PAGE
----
All eyes on the European Central Bank (ECB) this week, before the Fed next week. Equities rose once again on hope before Mario Draghi disappointed. The ECB president said he told the Group of Seven, meeting earlier in July, that “it’s difficult to be gloomy today” because there are signs of strength, even if there is quick deterioration in other areas…. Indeed, the S&P 500 and the Nasdaq hit new highs on Wednesday. In Europe, the week was supportive for the DAX and the OMX. The Italian MIB and the SMI on the other hand lost more than 1%. The MSCI World Equity Index, which tracks shares in 47 countries, gained almost 1% on the hope of central banks intervention. In Asia, MSCI’s broadest index of Asia-Pacific shares outside Japan rose 0.3%.
Although, the escalating tensions between the EU and Switzerland over the Swiss equities trading ban cooled off the franc appetite, the euro-swissy broke this week the 1.10 mark, far below the Swiss National Bank’s (SNB) ideal 1.20 handle. Pricing on the three-month Euro-Swiss franc futures, on the other hand, suggests that the market is convinced that a further SNB policy action could be needed, especially if the European Central Bank attempts to lower its rates by the end of this year. The dollar was strong against all the G10 currency members. In emerging markets (still vs. dollars) most of the currencies were weak. The biggest loosers of the past week were the Colombian peso, the Brazilian real and the Chilean peso. The only winner was the Chinese yuan.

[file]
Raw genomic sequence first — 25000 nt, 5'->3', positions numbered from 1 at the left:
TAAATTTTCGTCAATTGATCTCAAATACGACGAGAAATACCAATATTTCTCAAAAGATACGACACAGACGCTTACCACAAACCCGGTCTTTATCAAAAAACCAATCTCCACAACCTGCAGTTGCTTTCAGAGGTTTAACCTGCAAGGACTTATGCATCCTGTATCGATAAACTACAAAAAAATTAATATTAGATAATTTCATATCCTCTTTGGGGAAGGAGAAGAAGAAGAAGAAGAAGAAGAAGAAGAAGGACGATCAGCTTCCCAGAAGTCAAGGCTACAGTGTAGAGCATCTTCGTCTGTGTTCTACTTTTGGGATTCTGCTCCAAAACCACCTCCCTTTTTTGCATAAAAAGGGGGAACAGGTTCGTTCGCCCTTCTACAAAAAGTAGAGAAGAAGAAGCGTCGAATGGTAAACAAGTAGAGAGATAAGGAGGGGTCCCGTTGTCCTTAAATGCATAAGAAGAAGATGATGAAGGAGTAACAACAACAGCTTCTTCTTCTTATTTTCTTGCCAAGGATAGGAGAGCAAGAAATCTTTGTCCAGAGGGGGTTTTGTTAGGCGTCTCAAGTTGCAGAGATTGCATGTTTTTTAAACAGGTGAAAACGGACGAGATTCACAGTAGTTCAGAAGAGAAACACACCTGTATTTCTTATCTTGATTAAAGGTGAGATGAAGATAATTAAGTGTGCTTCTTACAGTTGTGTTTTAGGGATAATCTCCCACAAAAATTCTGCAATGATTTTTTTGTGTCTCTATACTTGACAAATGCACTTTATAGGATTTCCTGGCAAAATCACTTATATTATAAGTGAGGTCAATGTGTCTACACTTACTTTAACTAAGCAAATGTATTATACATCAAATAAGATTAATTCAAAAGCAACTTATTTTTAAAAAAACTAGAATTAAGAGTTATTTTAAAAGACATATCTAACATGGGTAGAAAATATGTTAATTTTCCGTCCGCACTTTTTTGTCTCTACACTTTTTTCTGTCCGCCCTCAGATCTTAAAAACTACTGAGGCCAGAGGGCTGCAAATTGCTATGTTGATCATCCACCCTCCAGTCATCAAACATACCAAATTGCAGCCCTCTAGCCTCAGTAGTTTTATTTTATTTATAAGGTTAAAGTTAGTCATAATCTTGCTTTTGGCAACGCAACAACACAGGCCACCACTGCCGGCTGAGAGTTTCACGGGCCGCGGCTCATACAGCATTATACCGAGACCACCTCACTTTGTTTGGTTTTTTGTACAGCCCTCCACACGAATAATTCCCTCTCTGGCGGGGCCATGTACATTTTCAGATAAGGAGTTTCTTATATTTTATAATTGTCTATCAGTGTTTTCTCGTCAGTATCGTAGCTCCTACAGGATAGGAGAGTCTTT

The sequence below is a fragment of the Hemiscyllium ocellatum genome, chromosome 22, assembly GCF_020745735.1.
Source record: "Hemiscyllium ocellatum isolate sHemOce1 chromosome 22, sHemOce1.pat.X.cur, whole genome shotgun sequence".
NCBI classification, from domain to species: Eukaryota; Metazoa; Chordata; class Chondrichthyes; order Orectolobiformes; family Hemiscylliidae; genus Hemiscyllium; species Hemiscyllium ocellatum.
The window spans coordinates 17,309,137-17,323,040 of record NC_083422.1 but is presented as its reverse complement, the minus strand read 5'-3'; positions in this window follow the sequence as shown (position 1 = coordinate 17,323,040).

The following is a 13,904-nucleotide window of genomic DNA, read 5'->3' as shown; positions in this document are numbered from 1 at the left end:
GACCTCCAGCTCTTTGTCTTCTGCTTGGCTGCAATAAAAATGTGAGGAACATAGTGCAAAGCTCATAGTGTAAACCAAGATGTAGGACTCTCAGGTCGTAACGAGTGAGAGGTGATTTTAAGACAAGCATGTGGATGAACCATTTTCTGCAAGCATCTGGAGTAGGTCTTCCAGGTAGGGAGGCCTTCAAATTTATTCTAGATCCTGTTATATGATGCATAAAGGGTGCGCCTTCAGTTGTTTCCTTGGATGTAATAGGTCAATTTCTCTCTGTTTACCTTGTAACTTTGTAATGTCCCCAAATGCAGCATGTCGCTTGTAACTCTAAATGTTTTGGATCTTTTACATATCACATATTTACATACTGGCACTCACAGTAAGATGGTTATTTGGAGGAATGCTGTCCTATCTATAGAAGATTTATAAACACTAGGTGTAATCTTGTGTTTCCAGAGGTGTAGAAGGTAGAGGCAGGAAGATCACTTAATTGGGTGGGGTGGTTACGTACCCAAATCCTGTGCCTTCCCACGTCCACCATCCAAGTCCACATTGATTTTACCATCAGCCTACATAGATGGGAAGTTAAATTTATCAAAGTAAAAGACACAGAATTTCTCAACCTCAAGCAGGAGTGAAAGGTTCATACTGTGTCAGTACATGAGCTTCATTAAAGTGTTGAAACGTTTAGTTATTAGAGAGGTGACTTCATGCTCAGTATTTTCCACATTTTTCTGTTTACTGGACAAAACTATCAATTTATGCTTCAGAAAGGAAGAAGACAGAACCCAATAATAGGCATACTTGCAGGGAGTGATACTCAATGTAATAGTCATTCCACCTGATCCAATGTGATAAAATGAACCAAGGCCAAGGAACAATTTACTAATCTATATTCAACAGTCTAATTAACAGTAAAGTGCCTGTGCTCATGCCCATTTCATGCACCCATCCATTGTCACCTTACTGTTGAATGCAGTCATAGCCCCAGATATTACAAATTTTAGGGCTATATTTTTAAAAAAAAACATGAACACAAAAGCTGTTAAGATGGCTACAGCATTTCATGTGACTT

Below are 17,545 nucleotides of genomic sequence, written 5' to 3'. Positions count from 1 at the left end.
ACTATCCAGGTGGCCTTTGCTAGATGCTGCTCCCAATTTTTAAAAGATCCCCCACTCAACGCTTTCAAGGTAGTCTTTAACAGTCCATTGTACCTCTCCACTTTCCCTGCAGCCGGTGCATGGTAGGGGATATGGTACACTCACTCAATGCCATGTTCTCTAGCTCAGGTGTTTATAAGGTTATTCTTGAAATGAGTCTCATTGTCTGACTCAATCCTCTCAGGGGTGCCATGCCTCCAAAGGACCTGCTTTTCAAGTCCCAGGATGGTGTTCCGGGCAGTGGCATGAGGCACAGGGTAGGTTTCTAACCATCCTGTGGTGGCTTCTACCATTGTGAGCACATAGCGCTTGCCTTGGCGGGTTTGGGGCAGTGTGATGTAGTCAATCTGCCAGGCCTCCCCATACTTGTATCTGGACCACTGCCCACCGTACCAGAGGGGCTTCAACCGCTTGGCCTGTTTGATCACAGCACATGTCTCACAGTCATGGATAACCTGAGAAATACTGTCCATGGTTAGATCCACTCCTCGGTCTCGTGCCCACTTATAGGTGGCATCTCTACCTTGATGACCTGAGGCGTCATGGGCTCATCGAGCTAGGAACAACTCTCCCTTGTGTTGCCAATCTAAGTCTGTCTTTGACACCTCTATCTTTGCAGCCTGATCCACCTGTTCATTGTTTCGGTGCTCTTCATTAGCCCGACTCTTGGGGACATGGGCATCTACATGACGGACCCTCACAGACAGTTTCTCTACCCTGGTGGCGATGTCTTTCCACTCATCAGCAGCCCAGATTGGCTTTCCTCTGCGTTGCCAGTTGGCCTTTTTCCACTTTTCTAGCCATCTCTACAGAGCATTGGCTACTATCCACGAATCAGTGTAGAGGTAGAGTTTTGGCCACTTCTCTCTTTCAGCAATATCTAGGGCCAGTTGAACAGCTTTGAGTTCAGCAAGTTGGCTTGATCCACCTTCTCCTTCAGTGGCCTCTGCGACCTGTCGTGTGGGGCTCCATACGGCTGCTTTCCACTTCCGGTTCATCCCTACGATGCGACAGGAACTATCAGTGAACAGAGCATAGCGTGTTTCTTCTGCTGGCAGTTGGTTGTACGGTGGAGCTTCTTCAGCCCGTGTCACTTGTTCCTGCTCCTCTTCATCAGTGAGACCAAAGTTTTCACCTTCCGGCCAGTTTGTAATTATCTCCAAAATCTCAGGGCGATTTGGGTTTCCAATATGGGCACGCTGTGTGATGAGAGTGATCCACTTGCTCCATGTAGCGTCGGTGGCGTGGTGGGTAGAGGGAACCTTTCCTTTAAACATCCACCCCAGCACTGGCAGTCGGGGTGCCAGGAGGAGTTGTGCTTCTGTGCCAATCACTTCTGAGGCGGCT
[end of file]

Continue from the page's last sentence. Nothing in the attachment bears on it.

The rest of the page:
The automotive sector has never been so depressed in Europe. These include geopolitical ructions such as US trade disputes with Europe and China, as well as the Brexit. The implications of the Worldwide Harmonised Light Vehicle Test Procedure (WLTP) laboratory test, used to measure fuel consumption and CO2 emissions from passenger cars as well as their pollutant emissions, do not help either. The question is now: did we touch the bottom? There are several reasons to believe that a tactical rebound could occur in a recovery stage driven by cost reduction, decrease in the effects of the WLTP cycle, new tax reductions in China for the second quarter, the possibility that the worst of the global auto production is behind us, valuation being supportive and an ECB dovish tone (supports cyclical stocks). In the future, investors face challenging decisions when selecting winners of the future automotive industry. Yet, there are compelling common themes that will underlie all successes in an electrified industry. The most obvious is the development of battery technology which, itself, is reliant on sourcing key commodities such as cobalt, lithium and manganese. Like the gold rushes of olden times, it may be the battery equivalent providers of picks and spades for gold diggers who end up being the real winners in the electrification of the automotive industry.